“The most striking changes occurred before 20 weeks of gestation, while the diagnosis of preeclampsia is usually made at 30 and more weeks of pregnancy,” said Moufarey. “That was surprising.” We would expect changes in gene signals when you see clinical symptoms, and that was happening much earlier in pregnancy.
Using 404 blood samples from 199 pregnant women, Mufarej and her colleagues identified a set of 18 genes whose activity in early pregnancy predicted the development of preeclampsia.
The genes are consistent with what is known about the biology of how the disorder develops, she noted.
Scientists hypothesize that in preeclamptic pregnancies the placenta does not fully develop; its blood vessels may be too small. At first this is fine because the fetus is small and does not need much nutrition.
“But later in the pregnancy, the fetus grew, sending signals for more nutrition,” Mufaray said. “At that point, the only solution for the small blood vessels is more blood flow, so we see high blood pressure.” In severe cases, the pressure can cause the placenta to separate from the lining of the uterus prematurely, creating an emergency in which the baby must be delivered immediately.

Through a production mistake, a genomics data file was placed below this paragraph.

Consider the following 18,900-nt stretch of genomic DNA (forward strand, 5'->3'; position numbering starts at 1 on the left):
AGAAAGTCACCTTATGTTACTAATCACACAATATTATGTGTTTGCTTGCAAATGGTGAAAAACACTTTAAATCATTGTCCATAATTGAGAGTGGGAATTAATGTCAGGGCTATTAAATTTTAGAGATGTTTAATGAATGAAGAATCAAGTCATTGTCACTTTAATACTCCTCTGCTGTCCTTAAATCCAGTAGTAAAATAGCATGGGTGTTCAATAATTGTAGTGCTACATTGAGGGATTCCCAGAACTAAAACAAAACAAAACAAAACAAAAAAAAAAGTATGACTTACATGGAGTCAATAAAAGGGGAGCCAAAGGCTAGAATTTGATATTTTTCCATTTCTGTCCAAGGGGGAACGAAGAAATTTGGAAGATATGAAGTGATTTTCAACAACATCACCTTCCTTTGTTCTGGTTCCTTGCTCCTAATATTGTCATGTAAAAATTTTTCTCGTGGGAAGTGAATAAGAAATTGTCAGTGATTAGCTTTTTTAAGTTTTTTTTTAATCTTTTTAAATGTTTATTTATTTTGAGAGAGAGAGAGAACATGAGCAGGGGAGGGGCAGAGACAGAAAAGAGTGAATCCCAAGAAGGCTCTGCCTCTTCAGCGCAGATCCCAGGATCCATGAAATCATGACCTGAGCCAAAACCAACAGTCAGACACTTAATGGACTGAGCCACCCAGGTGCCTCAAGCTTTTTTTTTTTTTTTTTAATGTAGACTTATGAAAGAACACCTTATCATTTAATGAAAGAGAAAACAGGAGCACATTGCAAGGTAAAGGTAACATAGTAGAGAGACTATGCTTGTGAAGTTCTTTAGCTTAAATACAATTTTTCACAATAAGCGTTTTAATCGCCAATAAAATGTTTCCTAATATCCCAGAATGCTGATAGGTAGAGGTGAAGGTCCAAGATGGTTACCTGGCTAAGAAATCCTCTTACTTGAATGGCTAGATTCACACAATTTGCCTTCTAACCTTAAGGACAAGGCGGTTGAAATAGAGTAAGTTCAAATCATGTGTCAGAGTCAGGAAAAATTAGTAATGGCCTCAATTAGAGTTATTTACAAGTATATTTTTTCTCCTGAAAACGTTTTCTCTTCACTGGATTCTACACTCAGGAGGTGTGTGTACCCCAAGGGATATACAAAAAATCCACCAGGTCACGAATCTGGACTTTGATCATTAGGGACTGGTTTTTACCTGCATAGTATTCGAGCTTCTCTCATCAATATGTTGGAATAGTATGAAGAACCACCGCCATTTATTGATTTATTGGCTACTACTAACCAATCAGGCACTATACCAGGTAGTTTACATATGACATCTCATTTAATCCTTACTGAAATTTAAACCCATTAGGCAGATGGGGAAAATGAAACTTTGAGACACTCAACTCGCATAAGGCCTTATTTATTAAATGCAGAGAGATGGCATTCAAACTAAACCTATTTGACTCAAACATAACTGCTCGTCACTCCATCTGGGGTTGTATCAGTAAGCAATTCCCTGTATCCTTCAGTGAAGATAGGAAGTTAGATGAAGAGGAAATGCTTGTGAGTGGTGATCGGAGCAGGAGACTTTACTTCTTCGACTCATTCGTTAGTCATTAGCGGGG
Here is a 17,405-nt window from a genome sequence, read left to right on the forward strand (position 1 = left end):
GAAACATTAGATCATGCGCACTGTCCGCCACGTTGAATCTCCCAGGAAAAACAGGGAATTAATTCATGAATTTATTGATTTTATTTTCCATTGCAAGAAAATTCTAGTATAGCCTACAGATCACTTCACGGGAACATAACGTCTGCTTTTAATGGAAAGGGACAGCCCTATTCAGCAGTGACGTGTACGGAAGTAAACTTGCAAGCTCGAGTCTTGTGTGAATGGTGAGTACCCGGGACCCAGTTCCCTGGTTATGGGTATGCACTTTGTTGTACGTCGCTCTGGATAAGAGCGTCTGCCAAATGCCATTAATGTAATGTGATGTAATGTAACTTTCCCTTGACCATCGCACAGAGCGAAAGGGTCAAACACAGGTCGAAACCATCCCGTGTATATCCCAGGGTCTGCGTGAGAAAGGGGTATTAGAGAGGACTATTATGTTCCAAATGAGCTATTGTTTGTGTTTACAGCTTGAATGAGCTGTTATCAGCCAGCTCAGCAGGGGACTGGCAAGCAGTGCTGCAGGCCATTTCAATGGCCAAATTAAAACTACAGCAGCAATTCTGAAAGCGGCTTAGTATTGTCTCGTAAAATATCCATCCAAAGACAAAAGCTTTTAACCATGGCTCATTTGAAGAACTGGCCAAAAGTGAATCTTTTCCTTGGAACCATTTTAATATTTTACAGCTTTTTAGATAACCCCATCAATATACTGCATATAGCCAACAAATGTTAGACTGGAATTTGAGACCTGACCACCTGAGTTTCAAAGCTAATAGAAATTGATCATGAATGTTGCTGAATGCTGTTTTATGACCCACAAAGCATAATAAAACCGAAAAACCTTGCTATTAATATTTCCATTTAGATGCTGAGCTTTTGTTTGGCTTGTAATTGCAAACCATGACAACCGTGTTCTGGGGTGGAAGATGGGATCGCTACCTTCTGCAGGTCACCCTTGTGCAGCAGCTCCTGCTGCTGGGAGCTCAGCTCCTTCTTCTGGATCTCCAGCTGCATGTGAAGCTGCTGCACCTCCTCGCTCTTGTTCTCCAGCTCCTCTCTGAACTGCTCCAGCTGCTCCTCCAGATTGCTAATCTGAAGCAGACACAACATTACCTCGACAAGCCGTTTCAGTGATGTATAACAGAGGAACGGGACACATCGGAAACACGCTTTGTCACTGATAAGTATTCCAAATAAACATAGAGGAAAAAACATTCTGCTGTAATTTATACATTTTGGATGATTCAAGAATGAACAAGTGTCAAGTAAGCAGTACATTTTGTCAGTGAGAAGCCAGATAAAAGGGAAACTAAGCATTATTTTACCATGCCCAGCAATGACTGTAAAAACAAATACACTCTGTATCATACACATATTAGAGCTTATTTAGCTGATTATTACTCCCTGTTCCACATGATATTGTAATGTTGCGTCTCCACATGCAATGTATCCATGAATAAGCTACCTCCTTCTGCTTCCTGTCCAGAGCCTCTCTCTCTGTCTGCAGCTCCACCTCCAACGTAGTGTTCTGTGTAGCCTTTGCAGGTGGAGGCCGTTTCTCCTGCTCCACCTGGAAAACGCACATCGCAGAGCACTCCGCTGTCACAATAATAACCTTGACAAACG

The gene activity signals that Moufaray and her colleagues identified came from genes involved in pathways consistent with the development of preeclampsia, such as tissues related to the endothelial system, the placenta, and the brain. (The brain is relevant because full-blown eclampsia causes seizures.) The scientists plan to use the work as a basis for future research into how the condition develops.
Scientists involved in both studies will validate their predictive tests in much larger, more diverse populations of women, with the goal of creating tests for universal use.
Knowing more about how preeclampsia develops and how to predict it could have profound benefits for the world’s most vulnerable mothers, the researchers said, noting that an estimated 86% of maternal deaths worldwide occur in Asia and sub-Saharan Africa.
“This kind of testing is really needed here, where resources are very scarce,” said Marić. Unlike women in high-income countries, many women in low-income regions give birth far from hospitals, limiting their access to emergency care when they show symptoms of preeclampsia or eclampsia. “If we can identify which pregnancies are at high risk early, we can help get those women to health facilities and prevent death.”
The Patterns The study was supported by the March of Dimes Prematurity Research Center at Stanford University School of Medicine, the Stanford Maternal and Child Health Research Institute, the Christopher Hess Research Fund, the National Institutes of Health (grants 1R01HL139844, 5RM1HG00773507 and R35GM138353), Burroughs Wellcome, the Alfred E. Mann, The Bill & Melinda Gates Foundation, The Thomas C. and Joan M. Merrigan at Stanford University and Chan Zuckerberg’s Microbiome Initiative.
The the nature The study was supported by the Chan Zuckerberg Biohub, the Global Alliance to Prevent Prematurity and Stillbirth, the March of Dimes Foundation, the National Science Foundation (grant DGE 1656518), the Benchmark Stanford Graduate Fellowship, the Stanford ChEM-H Chemical Biology Interface Training Program, and the H&H Evergreen Fund.